Naushad- Memories of a maestro

Author: Dr. Mandar ---

When people in many coun­tries around the world will be celebrating the last Christmas of the millenni­um, a man will be completing 80 years of his life. A life that has already occupied the pride of place in the his­tory of Hindi film music. A life which has been instrumental in the creation of many a musical legend. A life which has bridged together generations with music. From Saigal to Sanu and from Amirbai to Anuradha, he has been there, seen it all. He is the one and only Naushad!

Early Years

December 25, 1919. That was the day when it all began. Naushad was born. His father Wahid Aii was a clerk in Lucknow court. The household was extremely conservative and Naushad's passion for music was a constant source for conflict. At the age of 18, rebellious Naushad decided enough was enough. He left his home for Bombay to make a career in Hindi film music.

Naushad initially worked as an as­sistant with many of the then top composers like Mushtaq Hussain Khan, Ustad Zande Khan, Manohar Kapoor and Khemchand Prakash. One of the leading lyricists of that time, D.N.Madhok, was very much impressed by his talent and recom­mended him as an independent com­poser for the film Prem Nagar. The year was 1940. A brilliant career was about to begin. The struggle period ­where he had to walk all the way from Colaba to Dadar for the want of money to buy even the railway ticket - was finally over.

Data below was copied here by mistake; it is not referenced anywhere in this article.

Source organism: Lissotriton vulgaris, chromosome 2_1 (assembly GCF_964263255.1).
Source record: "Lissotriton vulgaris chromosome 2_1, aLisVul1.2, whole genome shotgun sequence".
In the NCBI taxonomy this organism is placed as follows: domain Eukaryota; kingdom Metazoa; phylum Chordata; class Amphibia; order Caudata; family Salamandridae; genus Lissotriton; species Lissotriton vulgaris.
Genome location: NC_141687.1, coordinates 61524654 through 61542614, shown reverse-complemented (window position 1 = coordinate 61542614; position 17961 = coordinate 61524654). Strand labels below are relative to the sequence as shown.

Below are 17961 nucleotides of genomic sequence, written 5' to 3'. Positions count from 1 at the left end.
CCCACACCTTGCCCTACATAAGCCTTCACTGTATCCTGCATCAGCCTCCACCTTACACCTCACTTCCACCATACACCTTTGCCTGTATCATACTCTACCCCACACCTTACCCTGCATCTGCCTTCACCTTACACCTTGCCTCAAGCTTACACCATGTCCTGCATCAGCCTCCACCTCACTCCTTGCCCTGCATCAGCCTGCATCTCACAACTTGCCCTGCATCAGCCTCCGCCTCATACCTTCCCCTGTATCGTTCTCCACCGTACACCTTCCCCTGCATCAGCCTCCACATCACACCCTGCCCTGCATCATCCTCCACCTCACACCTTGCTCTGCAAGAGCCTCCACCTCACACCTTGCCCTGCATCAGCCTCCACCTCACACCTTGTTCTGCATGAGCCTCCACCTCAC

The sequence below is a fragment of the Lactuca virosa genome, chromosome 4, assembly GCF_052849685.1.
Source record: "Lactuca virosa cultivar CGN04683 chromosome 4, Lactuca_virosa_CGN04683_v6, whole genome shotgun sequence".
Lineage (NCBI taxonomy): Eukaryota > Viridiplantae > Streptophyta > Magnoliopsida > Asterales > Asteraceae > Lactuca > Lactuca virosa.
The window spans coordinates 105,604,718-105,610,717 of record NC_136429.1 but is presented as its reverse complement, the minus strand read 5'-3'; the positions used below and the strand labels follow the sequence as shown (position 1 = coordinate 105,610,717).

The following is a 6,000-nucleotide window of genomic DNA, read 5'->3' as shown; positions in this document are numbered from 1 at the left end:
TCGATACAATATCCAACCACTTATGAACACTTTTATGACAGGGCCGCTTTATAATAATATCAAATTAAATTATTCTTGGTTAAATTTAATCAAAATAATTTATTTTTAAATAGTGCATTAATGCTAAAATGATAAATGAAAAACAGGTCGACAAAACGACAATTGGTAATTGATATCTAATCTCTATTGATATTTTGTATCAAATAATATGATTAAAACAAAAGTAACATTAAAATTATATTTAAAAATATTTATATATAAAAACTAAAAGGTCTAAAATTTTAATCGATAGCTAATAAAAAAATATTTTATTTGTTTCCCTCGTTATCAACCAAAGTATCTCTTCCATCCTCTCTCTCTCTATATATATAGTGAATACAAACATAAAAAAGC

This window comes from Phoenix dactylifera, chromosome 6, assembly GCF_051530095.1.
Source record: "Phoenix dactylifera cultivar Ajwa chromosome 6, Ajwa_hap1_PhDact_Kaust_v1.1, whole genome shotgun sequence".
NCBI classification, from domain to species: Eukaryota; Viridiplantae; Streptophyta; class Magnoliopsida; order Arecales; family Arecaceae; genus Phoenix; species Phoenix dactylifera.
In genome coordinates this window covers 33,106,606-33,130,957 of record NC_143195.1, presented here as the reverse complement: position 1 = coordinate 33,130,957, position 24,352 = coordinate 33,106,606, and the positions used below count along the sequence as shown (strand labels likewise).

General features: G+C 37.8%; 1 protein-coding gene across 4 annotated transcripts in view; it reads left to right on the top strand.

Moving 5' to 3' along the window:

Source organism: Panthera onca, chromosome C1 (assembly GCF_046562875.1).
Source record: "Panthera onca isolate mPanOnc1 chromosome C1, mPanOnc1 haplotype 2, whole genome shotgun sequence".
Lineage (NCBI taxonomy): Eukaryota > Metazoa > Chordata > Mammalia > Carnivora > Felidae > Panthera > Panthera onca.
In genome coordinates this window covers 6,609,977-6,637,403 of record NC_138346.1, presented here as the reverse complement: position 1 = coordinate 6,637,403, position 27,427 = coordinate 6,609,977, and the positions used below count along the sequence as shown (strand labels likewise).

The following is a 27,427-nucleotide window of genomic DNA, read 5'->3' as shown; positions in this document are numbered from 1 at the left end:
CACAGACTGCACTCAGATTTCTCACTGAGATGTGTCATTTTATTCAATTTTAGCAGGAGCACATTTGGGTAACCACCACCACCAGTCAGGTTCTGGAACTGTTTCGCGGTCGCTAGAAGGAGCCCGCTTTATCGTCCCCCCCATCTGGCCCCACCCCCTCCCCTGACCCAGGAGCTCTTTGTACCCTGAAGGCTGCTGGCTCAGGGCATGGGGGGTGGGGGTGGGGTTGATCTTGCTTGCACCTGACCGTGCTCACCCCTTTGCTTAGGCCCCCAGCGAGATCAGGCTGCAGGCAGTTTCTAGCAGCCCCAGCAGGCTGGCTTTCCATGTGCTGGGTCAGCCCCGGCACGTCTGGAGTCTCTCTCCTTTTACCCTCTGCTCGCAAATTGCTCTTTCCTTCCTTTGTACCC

Initial successes

The first mega-success for him was Rattan (1944). Songs like Milke bich­had gayee ankhiyan, Ankhiyan mila ke jiya bharma ke, O jaanewale bal­amawa and Jab turn hi chale pardes became so popular that soon Naushad became a household name. In Anmol Ghadi (1946), his tunes like Aaja meri barbad mohabbat ke sahare and Aawaz de kahan hai were immortalised by Noorjehan's classic renditions. Noorjehan's decision to migrate to Pakistan then deprived the music lovers of more such gems from this duo.

The same year in Shahjehan he got an opportunity to compose for Kun­danlal Saigal, the then uncrowned king of Hindi film music. The young composer teamed up with the great singer to create some great songs like Jab dil hi hi toot gaya, Gham diye mus­takil and Aye dil-e-beqarar jhoom Unfor­tunately this musical association too didn't last long as Saigal expired soon afterwards. A legend goes that Sai­gal had expressed a wish in his will that- Jab dil hi toot gaya should be played during his final journey!

Association with great artistes

This kind of association with the all-­time greats of the Hindi film music has really made Naushad, a living leg­end himself. He was the one who gave the first break to Suraiya in Station Master when she was just 10. Umadevi - who later became popular as character actress Tuntun - also got her first song in his Natak and her Afsana likh rahi hoon from his Dard is one of the all-time favourites.

Mohd. Rafi also started off his great career with a Naushad composition from Pa­hele Aap. Naushad's Andaz songs for Lata.and Mukesh like Uthaye jaa unke sitam and Jhoom jhoom ke nacho aaj were instrumental in establishing these great singers' credentials in the early part of their career.